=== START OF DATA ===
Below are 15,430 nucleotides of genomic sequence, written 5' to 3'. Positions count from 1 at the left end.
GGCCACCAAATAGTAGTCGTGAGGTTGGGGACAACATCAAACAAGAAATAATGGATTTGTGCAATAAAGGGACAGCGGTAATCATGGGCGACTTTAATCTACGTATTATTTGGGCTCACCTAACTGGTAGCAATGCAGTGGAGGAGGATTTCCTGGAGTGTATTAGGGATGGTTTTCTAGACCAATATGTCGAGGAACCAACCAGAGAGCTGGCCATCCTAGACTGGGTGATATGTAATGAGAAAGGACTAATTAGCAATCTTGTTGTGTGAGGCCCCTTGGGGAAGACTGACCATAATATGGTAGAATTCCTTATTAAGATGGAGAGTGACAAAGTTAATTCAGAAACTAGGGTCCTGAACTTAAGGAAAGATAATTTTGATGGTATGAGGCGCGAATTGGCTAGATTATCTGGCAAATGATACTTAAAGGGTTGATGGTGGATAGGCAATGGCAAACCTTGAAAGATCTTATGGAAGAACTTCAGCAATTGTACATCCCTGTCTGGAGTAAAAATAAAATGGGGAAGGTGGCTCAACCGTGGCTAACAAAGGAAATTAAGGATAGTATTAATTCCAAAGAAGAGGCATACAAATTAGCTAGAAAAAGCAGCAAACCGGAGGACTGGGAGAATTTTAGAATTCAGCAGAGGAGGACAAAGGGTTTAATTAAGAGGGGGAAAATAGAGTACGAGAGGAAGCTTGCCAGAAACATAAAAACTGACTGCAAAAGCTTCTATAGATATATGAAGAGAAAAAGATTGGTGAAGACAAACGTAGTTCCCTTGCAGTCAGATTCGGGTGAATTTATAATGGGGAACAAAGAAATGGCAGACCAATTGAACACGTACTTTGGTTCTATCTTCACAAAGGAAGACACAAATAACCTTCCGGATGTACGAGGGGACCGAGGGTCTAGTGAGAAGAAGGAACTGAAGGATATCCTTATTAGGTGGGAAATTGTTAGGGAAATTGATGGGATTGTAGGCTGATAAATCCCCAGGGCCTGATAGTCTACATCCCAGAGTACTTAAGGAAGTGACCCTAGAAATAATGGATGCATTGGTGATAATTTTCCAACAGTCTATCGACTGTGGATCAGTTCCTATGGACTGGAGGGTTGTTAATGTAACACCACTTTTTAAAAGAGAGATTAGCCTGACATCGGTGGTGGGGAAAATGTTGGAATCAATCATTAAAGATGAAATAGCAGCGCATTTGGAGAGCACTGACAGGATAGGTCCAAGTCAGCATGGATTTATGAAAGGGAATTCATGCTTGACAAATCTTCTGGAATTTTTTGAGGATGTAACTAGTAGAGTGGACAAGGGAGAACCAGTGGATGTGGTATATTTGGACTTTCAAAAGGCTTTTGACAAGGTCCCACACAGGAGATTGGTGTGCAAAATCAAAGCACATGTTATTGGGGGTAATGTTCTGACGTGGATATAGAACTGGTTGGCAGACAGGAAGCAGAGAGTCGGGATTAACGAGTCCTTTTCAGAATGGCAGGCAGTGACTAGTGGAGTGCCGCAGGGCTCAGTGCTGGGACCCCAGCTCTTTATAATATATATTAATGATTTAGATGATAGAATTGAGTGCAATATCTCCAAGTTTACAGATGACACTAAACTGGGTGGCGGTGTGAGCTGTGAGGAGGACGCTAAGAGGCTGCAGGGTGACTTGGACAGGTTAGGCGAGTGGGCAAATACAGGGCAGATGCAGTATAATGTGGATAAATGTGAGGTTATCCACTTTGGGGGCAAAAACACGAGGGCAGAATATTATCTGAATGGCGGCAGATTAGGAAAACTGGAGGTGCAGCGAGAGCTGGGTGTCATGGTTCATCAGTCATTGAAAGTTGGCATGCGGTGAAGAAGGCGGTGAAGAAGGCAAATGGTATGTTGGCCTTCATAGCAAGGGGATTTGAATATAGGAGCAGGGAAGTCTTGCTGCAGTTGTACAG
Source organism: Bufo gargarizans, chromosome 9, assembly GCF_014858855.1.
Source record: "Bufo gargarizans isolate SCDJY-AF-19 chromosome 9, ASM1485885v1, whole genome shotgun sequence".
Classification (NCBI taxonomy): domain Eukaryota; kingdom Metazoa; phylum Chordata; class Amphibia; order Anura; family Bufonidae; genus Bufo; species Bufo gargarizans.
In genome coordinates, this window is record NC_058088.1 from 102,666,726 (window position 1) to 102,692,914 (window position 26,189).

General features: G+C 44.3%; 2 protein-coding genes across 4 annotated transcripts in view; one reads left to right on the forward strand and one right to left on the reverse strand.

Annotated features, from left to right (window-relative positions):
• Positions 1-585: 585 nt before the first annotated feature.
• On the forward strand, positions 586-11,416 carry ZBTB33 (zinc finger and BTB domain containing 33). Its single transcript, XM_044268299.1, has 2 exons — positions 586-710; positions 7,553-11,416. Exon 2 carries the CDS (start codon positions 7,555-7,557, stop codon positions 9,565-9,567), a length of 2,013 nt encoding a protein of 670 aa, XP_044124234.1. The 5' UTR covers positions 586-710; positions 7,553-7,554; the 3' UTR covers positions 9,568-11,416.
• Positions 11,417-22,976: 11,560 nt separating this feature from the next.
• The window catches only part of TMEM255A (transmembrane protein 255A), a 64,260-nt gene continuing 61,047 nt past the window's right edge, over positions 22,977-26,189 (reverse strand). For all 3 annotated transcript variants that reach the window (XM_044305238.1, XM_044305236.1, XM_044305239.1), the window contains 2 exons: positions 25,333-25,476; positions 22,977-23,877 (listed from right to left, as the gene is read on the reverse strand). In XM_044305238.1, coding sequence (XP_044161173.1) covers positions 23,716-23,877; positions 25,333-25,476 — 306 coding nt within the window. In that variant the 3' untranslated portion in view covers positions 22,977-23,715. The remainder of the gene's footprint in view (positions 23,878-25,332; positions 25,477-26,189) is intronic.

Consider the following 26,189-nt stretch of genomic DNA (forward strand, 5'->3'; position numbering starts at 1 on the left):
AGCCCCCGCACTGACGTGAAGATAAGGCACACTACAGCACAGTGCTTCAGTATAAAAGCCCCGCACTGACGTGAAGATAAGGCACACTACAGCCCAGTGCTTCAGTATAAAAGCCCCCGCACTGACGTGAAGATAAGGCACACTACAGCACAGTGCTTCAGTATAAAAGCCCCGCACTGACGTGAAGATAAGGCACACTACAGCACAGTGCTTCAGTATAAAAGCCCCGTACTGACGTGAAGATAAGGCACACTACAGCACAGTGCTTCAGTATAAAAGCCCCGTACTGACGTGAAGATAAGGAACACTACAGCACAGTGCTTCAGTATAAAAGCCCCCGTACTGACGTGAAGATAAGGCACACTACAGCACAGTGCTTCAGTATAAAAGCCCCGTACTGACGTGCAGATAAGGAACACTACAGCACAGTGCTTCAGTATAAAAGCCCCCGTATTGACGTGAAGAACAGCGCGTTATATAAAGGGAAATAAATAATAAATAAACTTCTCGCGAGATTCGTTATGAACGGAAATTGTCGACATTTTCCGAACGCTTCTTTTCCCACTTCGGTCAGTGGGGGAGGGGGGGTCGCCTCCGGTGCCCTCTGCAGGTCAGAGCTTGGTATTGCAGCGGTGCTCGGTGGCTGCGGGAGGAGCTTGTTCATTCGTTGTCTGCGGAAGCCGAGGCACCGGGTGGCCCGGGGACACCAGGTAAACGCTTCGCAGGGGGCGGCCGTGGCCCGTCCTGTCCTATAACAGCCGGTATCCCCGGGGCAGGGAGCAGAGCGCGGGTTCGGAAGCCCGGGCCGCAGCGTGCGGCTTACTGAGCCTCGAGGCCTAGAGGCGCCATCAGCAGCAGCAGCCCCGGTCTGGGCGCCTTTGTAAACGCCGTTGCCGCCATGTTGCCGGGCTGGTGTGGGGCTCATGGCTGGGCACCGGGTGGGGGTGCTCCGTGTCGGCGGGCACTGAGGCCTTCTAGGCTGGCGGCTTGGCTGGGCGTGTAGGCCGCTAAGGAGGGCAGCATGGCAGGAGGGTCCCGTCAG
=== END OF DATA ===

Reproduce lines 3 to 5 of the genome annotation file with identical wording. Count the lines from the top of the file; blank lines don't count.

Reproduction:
Source organism: Bufo gargarizans, chromosome 9, assembly GCF_014858855.1.
Source record: "Bufo gargarizans isolate SCDJY-AF-19 chromosome 9, ASM1485885v1, whole genome shotgun sequence".
Classification (NCBI taxonomy): domain Eukaryota; kingdom Metazoa; phylum Chordata; class Amphibia; order Anura; family Bufonidae; genus Bufo; species Bufo gargarizans.